Little Miss Sunshine Was Surprisingly Inspired By Arnold Schwarzenegger

"Little Miss Sunshine" gives an indie twist to the road trip movie, as the highly dysfunctional Hoover family piles into a bright yellow Volkswagen microbus and heads to a beauty pageant in California. The film kickstarted the writing career of Michael Arndt, which is particularly impressive given that it was his first ever screenplay. It also boasts an impressive cast, including a more dramatic turn for Steve Carell and a breakout role for Paul Dano — who more recently has been seen terrorizing Gotham City as the Riddler in "The Batman".

Arnold Schwarzenegger is the epitome of the '80s action hero, having starred in classics including "Predator" and "The Terminator." With his massive muscles, thick Austrian accent, and penchant for playing dangerous men, he makes for an imposing figure. He was even the governor of California!

So, what do the two have in common? It turns out that Arndt was inspired to write "Little Miss Sunshine" after hearing a speech that the former Governator made.

Everyone Loves An Underdog

When the musical version of "Little Miss Sunshine" was being crafted (trust me, Broadway can find a musical angle for just about anything), Arndt was interviewed about the origins of the film, and said that his inspiration came from a speech that Schwarzenegger delivered to a class of high school students. During the speech, Schwarzenegger uttered the following sentence: "If there's one thing in this world I hate, it's losers. I despise them." 

This struck a chord with Arndt, but not the one Schwarzenegger may have intended. Arndt instead decided to focus on a family of so-called "losers" going on a road trip with the hope of helping one member of the family — young aspiring beauty pageant winner Olive (Abigail Breslin) — to finally win at something. Along the way, each member of the family is dealing with their own challenges. Greg Kinnear, as patriarch Richard, serves as a stand-in for Schwarzenneger's loser-hating attitude, and is attempting to jump-start his career as a motivational speaker. On the polar opposite end of Richard's Type A personality is his brother-in-law, Frank (Carell), who is staying with the family after attempting to take his own life.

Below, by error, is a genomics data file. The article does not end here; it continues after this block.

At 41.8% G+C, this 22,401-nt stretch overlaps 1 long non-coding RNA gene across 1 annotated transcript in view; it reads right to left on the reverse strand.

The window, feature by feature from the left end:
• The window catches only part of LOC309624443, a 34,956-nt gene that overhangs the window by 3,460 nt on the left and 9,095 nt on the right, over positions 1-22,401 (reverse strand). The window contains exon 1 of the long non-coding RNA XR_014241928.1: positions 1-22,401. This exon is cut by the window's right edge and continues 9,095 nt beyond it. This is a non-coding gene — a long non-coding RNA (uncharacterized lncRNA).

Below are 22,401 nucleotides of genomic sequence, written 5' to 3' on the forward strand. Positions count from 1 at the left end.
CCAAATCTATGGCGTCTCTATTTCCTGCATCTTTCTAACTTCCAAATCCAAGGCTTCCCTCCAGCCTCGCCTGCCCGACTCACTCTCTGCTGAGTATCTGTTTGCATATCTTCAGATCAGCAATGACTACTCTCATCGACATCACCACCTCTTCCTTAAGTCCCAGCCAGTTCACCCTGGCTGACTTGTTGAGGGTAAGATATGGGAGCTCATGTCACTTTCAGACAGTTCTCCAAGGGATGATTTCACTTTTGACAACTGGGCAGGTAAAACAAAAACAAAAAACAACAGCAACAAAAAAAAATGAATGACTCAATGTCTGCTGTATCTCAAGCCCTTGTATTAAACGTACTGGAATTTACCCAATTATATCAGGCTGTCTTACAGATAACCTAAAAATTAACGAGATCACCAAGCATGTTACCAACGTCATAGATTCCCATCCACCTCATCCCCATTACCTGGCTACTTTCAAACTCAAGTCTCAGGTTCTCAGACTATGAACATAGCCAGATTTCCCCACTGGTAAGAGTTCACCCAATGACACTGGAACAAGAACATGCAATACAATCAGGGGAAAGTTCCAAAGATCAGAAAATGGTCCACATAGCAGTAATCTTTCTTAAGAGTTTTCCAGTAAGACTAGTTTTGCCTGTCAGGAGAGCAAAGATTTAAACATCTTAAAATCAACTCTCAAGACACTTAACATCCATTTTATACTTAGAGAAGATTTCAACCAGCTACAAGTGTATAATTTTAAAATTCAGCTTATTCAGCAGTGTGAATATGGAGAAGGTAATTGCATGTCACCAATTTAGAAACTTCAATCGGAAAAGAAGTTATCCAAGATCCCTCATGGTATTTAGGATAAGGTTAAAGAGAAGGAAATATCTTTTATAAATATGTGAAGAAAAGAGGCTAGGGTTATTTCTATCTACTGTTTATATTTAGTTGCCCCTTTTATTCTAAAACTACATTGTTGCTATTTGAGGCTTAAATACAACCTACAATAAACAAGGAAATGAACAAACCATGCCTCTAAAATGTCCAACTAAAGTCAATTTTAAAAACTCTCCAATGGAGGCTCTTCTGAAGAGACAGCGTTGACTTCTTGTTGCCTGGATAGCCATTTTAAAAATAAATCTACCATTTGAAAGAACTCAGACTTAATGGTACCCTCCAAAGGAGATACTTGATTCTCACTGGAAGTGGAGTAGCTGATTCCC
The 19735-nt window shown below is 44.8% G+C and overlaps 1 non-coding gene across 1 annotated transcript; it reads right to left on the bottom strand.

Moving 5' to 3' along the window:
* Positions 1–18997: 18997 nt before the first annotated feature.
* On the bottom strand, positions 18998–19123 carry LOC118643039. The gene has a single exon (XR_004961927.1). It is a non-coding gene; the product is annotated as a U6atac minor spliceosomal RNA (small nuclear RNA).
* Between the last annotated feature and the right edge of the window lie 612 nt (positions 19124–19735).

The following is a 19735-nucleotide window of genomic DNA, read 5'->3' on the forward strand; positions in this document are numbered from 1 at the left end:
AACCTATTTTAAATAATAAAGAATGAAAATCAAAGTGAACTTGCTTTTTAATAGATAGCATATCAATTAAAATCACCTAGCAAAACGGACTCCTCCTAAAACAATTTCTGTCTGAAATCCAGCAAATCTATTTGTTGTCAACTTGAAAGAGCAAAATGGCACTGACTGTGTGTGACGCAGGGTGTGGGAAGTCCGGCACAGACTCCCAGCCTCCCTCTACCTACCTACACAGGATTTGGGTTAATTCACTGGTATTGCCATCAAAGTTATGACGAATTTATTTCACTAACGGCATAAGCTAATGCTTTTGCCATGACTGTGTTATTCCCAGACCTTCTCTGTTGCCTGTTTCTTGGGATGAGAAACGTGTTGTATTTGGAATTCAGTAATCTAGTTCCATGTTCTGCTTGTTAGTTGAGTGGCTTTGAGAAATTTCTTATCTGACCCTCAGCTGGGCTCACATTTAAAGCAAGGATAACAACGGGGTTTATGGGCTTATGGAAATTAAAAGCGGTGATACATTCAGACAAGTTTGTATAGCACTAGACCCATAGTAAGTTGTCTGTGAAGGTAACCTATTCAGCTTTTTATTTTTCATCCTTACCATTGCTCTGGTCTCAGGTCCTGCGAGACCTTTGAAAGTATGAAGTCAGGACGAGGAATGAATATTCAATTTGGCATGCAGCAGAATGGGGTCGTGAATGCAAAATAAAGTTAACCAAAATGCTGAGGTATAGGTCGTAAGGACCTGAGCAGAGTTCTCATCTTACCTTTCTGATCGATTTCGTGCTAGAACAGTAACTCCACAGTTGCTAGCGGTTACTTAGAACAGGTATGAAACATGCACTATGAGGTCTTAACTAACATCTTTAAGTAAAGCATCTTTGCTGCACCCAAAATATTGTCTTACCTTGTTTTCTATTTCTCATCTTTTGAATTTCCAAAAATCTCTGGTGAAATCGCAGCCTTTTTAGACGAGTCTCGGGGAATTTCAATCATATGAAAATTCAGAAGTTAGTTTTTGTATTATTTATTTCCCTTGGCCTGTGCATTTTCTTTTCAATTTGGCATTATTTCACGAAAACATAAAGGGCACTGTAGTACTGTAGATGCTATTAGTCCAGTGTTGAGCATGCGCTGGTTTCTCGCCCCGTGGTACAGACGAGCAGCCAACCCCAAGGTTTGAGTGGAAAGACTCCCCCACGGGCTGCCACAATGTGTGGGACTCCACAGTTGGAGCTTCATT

But it's Dano has perhaps the best scene in the film, when his character Dwayne melts down after discovering that he's color-blind — a death knell for his dream of becoming a fighter pilot. In the depths of his despair, his sister Olive approaches and embraces him. For Dwayne, who took his career goals so seriously that he had been holding himself to a vow of silence until he achieved them, it's a reminder that Olive never needed him to be a hotshot pilot; she loves him simply because he's her big brother.

She's All Right

Perhaps the best example of "Little Miss Sunshine" rejecting Schwarzenegger's anti-loser philosophy comes toward the end of the movie, when the Hoovers finally makes it to the Little Miss Sunshine pageant. They're horrifying at the hypercompetitive and sexualized atmosphere, and fear that it could affect Olive; it isn't until mother Sheryl (Toni Collette) encourages them all to "let Olive be Olive" that they back off. 

When Olive is shunned for her dance to Rick James' "Super Freak" (which is ironic, given what the other girls are wearing), her family decides to join her in dancing. Even though Olive doesn't win the pageant, she still has the support of her family — making for a heartwarming ending that cements "Little Miss Sunshine" as a true gem among indie movies, and a reminder that there's more to life than being a winner.